Venice has become the epicenter of Los Angeles’ struggle for short-term rentals. Call it the Airbnb problem
Every summer weekend, Venice Beach is the quintessential urban beach carnival: exhilarating, loud, funky and diverse. No wonder the Ocean Front Walk is one of the state’s top attractions – it’s amazing entertainment, and it’s 100% free.
But unlike other tourist spots – say Disneyland or Universal CityWalk – Venice is still primarily a residential area. Because of this, Venice has become the epicenter of Los Angeles’ struggle for short-term rentals, what you might call the Airbnb problem.
To get a feel for it, I took what some local housing activists dubbed a “Lot Housing” tour of Venice on Saturday afternoon. In four hours, I visited half a dozen buildings on or very near the boardwalk that have been converted, unlicensed, from long-term rental apartments to short-term rentals, or – yes – let’s call it them like they really do. are: hotels.
If you’re wondering why the rental housing market in a place like Venice Beach is so tight, look no further than your nearest laptop. Turn it on and find dozens of websites advertising hotels and homes “steps from the sand”.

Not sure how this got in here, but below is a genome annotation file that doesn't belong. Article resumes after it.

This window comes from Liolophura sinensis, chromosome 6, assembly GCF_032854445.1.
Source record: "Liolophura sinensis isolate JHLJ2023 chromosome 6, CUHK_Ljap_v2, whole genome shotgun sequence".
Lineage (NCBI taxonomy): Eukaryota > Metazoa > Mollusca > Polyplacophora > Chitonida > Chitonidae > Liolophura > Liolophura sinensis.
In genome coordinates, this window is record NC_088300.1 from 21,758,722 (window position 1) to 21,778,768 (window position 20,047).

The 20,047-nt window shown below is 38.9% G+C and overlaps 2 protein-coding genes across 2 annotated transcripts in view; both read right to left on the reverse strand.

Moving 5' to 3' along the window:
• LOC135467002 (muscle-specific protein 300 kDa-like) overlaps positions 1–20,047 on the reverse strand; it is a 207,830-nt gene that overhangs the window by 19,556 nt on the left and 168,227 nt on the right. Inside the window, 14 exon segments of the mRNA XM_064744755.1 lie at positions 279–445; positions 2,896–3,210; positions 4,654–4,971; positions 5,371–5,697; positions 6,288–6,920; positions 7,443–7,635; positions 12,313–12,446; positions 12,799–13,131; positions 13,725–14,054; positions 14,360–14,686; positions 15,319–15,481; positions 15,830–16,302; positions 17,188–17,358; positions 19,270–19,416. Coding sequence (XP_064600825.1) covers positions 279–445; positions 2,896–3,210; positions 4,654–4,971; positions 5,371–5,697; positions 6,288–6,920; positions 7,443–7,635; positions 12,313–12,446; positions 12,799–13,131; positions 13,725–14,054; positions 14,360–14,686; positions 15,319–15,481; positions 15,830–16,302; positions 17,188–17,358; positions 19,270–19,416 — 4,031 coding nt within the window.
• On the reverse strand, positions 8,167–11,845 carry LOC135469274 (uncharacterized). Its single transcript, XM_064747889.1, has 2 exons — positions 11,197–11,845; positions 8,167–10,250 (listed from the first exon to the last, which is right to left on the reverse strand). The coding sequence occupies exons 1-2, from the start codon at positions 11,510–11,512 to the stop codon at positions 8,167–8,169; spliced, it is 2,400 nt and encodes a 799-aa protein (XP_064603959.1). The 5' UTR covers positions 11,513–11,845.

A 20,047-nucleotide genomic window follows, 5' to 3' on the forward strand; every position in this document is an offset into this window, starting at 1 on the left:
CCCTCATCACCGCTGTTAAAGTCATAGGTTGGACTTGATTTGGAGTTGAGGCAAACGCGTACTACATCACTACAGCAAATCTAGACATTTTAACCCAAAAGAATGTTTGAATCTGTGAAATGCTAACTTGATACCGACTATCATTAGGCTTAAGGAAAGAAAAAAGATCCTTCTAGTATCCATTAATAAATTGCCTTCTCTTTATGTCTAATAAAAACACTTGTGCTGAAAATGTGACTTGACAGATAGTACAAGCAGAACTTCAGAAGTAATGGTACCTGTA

These places, moreover, are not guest rooms, guest rooms or additional lodgings offered by owners who wish to cover part of their summer trip to France. These are apartment buildings and entire houses that have been converted to short-term rentals by relocating long-term tenants.
Inside Airbnb is a website that tracks Airbnb’s impact on the city’s rental stock. He estimates that at least 76% of Airbnb rentals in Venice (or 1,582 out of 2,085 listings) are entire houses or apartments, which essentially means these units were taken off the rental market at a time when the shortage of city housing is Topic A on the lips of all politicians.
(The number of units converted is almost certainly higher because not all “hotels” converted from an apartment building use the Airbnb platform.)
I hate to tell fans of Harry Perry, Venice Beach’s turbaned roller-skate bard, but the sound of rolling suitcases threatens to supplant his screaming guitar as the Ocean Front Walk soundtrack.
My tour started at the Ellison, 15 Paloma Ave. It’s early 20th century brick building, with two buildings side by side, exterior corridors and spectacular water views.